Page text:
By then, Anne’s arrogance was out of control. Norfolk – Anne’s uncle and Sir Tom’s godfather – was in charge of the coronation and barely on speaking terms with his niece.  

Henry was straying and when she blew up at him, he reminded her to endure “as more worthy persons”. (Namely Katherine of Aragon; SMACK!)

Elizabeth was born 9/7/1533. The gender was a huge disappointment. Announcements had already been printed, so S’s were hastily added to “prince”.

As stated, we don’t know when Henry Lee was born. I did a quick search but wasn’t able to find the date of Margaret’s marriage to Sir Anthony Lee of Quarendon. Henry VIII had learned to restrict his flings to married women, but he wanted the husbands to keep a distance until he had had enough of the woman. The woman was elevated through her relationship with the king. Sometimes an advantageous marriage was “arranged” so an honorable husband would be standing by to accept responsibility for any “issue”. It was common for Henry’s child to be the woman’s first. 

Henry Lee was the firstborn of Margaret and Sir Anthony. This could explain why the child was sent to Allington to live with his uncle, our Sir Tom. (Margaret and Anthony went on to have 8 more children.)

You have to wonder at Margaret’s steel to be able to hide such a deception from her friend; still, she was with Anne to the end. Wikipedia says, she “was sent to attend her royal mistress in the Tower of London in May 1536 when the Queen was arrested on charges of adultery, treason, and incest. Margaret also attended Anne on the scaffold on May 19, and even received the last gift of a prayer book from her. After Anne was beheaded, Margaret acted as chief mourner at her small funeral. Anne had written a short farewell to Margaret inside the prayer book:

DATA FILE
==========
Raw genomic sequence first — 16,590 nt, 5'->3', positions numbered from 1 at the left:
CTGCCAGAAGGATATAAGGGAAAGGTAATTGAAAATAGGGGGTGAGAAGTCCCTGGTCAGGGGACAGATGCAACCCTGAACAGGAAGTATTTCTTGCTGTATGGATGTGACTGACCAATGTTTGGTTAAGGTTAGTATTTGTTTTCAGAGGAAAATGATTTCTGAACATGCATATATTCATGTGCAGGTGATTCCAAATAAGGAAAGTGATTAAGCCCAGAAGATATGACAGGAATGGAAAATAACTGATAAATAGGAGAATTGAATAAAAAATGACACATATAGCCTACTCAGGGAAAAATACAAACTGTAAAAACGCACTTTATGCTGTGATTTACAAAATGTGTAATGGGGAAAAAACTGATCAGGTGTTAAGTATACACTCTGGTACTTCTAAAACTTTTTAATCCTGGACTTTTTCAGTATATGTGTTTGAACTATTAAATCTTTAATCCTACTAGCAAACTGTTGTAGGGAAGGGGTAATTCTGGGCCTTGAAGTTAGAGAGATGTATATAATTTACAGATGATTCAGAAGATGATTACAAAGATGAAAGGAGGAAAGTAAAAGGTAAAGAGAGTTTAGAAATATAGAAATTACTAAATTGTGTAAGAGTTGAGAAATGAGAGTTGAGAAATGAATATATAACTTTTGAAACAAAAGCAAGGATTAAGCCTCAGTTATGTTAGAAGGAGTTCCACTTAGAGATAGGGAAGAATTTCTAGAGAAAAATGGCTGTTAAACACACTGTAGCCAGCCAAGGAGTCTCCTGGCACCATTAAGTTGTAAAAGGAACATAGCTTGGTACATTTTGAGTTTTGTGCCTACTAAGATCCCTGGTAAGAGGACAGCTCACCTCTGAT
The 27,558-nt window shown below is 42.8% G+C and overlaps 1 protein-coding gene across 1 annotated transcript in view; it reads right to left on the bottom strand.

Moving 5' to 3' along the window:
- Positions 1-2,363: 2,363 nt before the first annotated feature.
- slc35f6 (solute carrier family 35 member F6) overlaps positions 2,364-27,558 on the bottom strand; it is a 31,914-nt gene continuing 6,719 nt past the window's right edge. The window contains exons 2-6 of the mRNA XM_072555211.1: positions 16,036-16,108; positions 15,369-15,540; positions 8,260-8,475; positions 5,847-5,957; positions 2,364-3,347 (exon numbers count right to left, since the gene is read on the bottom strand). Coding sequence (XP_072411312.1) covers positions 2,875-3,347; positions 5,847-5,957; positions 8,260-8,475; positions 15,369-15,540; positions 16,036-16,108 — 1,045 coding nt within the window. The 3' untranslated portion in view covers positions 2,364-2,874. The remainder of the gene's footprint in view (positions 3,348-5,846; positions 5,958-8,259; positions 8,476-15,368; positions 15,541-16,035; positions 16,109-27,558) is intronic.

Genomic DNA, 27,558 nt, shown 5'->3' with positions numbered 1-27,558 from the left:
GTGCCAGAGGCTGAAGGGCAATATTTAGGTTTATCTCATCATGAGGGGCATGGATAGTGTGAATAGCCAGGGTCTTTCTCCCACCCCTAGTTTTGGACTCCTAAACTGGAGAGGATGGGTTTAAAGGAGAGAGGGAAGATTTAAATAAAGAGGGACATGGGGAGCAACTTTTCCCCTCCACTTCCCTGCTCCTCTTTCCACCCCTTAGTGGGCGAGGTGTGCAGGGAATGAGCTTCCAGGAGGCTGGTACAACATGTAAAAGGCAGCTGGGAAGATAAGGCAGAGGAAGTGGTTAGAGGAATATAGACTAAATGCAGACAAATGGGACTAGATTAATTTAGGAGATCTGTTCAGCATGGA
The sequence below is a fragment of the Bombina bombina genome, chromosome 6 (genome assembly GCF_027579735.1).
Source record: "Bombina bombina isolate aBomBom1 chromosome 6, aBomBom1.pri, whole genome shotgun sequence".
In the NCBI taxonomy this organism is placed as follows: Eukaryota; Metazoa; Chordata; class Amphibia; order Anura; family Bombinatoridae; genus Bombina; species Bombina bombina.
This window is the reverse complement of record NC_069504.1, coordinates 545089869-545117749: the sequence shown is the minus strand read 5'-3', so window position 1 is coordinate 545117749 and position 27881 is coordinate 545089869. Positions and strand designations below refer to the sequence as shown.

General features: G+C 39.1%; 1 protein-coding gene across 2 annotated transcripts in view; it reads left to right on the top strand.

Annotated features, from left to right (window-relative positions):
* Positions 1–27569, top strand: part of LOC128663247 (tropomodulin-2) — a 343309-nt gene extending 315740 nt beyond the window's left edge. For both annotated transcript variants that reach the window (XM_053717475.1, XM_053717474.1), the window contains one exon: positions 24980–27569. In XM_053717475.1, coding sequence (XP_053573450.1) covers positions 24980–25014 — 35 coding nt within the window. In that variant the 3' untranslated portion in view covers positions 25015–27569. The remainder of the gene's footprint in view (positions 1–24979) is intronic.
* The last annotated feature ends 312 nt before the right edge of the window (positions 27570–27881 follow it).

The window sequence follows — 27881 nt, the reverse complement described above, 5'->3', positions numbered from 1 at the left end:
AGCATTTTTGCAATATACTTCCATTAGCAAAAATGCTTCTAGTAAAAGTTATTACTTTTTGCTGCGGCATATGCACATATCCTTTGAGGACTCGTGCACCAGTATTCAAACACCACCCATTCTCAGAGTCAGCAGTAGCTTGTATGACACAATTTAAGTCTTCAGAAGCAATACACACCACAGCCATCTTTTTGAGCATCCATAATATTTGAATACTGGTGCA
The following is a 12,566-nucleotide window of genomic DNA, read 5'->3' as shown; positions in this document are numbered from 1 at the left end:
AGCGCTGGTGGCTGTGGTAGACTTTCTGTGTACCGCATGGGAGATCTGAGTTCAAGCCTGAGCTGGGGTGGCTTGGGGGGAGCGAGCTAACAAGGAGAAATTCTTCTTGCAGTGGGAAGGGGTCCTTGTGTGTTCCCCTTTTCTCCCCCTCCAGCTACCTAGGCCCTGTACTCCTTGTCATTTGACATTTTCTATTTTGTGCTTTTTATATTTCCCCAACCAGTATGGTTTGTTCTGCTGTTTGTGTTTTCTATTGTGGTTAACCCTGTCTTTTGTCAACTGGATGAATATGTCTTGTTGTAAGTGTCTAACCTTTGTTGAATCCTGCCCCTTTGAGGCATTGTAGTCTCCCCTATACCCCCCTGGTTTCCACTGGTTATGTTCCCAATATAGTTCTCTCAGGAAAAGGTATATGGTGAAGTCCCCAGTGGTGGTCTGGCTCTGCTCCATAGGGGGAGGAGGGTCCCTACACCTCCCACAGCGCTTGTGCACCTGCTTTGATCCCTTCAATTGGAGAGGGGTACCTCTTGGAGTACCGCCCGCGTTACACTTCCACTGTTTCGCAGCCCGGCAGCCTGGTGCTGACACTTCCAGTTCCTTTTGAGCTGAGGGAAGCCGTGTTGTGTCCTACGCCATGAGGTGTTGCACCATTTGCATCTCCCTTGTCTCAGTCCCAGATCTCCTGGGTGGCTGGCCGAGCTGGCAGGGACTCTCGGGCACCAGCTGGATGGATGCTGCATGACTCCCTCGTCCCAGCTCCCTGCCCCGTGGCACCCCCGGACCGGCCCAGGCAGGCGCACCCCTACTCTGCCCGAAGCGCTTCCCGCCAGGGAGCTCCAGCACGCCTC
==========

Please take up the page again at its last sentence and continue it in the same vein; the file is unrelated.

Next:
“Remember me when you do pray,
that hope doth lead from day to day.” 

On page 299 of The Other Tudors Philippa writes “Sir Henry Lee was the son of Sir Anthony Lee and Margaret, the daughter of Henry Wyatt, Privy Councillor to Henry VIII. There was certainly no contemporary suggestion that Sir Henry Lee was Henry VIII’s son.”  

The possibility is not broached on tudorplace.com, but there’s a lot of great information on this interesting relative.  http://www.tudorplace.com.ar/Bios/HenryLee.htm

We do know his half-sister (?) Queen Elizabeth treated him very well.  He became her champion in 1570 and Master of the Royal Armouries in 1580. The fact that he enjoyed writing poetry is probably a tribute to the years he spent with his famous uncle.

The somewhat lewd inscription on his tombstone is a tribute to his – um – colorful lifestyle, sassy mistress and unusual sense of humor.  

 Here lies the good old knight Sir Harry,

Who loved well but would not marry;

While he lived and had his feeling,

She did lie and he was kneeling.

Now he’s dead and cannot feel,

He doth lie and she doth kneel. 

Per Wikipedia: Anthony Lee was apparently descended from the Lee family of Lee Hall, Staffordshire, England; it is unknown if this family was related to the Lee Family of Coton Hall, Nordley Regis, Shropshire, England from whom the Lee family of Virginia was allegedly descended.